Robot's In-hand Eye Maps Surroundings In 3D

Posted: May 17 2016, 4:26am CDT | by , in News | Latest Science News


Robot's In-hand Eye Maps Surroundings in 3D
Credit: Personal Robotics Lab

Inspired by Iron Man's hand?

Researchers from Carnegie Mellon University have found that a camera attached to the robot's hand can rapidly create a 3D model of its environment and also locate the hand within that 3D world.

The team found they can improve the accuracy of the map by incorporating the arm itself as a sensor, using the angle of its joints to better determine the pose of the camera.

This will be important for a number of applications including inspection tasks.

“Placing a camera or other sensor in the hand of a robot has become feasible as sensors have grown smaller and more power-efficient,” said Siddhartha Srinivasa, associate professor of robotics.

That is important because robots "usually have heads that consist of a stick with a camera on it”. They can't bend over like a person could to get a better view of a work space.

But an eye in the hand isn't much good if the robot can't see its hand and doesn't know where its hand is relative to objects in its environment.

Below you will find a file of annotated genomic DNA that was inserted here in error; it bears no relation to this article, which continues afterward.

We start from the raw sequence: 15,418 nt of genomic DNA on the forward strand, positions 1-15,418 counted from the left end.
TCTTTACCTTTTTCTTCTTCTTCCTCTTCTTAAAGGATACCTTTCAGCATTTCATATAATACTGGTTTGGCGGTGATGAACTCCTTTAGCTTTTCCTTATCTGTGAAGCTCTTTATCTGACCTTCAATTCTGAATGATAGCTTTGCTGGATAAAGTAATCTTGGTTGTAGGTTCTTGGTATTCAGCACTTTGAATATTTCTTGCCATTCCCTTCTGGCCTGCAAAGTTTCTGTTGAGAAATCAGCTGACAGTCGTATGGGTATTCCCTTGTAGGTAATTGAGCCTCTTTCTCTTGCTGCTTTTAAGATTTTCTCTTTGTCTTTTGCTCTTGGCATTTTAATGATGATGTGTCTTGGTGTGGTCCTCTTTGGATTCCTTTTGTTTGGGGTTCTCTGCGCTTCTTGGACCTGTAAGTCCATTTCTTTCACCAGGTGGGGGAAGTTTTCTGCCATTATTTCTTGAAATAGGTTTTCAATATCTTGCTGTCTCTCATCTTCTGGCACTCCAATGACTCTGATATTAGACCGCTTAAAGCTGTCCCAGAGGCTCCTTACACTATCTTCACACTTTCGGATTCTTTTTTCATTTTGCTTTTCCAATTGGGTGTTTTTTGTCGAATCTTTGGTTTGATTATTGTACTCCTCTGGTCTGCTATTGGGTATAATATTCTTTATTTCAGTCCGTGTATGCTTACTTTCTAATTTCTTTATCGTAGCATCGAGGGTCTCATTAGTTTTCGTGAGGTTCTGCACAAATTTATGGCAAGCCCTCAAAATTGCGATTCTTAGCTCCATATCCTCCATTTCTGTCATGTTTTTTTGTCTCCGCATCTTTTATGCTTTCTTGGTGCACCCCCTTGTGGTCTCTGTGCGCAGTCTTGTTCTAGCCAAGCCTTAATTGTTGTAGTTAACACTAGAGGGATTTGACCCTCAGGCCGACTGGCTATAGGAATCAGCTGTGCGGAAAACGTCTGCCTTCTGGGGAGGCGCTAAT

It's a problem shared with mobile robots that must operate in an unknown environment.

A popular solution for mobile robots is called simultaneous localization and mapping (SLAM) in which, the robot pieces together input from sensors such as cameras, laser radars and wheel odometry to create a 3D map of the new environment.

"There are several algorithms available to build these detailed worlds, but they require accurate sensors and a ridiculous amount of computation," Srinivasa noted.

The researchers demonstrated their Articulated Robot Motion for SLAM (ARM-SLAM) using a small depth camera attached to a lightweight manipulator arm - the Kinova Mico.

In using it to build a 3-D model of a bookshelf, they found that it produced reconstructions equivalent or better to other mapping techniques.

“We still have much to do to improve this approach, but we believe it has huge potential for robot manipulation," Srinivasa pointed out.

The researchers presented their findings at the IEEE International Conference on Robotics and Automation in Stockholm, Sweden on Tuesday.

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